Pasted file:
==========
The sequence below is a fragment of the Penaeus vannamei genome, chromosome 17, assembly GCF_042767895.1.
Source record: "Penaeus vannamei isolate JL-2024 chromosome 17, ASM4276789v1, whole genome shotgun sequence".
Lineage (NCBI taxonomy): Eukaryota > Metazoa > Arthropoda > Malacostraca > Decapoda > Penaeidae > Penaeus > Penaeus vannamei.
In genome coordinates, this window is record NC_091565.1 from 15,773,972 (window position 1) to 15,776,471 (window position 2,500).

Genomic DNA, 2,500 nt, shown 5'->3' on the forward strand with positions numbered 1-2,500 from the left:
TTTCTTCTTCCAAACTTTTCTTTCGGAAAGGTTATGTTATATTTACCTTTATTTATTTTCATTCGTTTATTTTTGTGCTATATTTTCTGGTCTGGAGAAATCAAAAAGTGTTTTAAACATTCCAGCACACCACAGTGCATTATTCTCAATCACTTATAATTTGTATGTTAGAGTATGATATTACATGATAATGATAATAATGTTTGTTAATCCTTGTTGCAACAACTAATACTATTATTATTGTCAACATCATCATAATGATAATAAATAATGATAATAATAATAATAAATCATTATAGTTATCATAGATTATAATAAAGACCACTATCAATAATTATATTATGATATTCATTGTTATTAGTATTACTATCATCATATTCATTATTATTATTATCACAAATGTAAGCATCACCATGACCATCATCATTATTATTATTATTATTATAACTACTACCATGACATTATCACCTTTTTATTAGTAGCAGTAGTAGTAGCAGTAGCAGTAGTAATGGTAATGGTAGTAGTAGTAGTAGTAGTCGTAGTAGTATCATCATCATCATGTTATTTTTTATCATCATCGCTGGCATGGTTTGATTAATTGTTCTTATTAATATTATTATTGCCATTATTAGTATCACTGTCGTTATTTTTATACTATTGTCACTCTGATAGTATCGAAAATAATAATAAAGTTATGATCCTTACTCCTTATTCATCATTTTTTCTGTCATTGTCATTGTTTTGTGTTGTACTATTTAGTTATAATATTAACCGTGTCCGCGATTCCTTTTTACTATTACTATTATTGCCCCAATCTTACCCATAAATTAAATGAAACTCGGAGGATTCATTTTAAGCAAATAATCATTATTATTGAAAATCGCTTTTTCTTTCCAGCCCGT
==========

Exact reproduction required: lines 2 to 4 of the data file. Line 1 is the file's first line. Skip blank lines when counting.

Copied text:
Source record: "Penaeus vannamei isolate JL-2024 chromosome 17, ASM4276789v1, whole genome shotgun sequence".
Lineage (NCBI taxonomy): Eukaryota > Metazoa > Arthropoda > Malacostraca > Decapoda > Penaeidae > Penaeus > Penaeus vannamei.
In genome coordinates, this window is record NC_091565.1 from 15,773,972 (window position 1) to 15,776,471 (window position 2,500).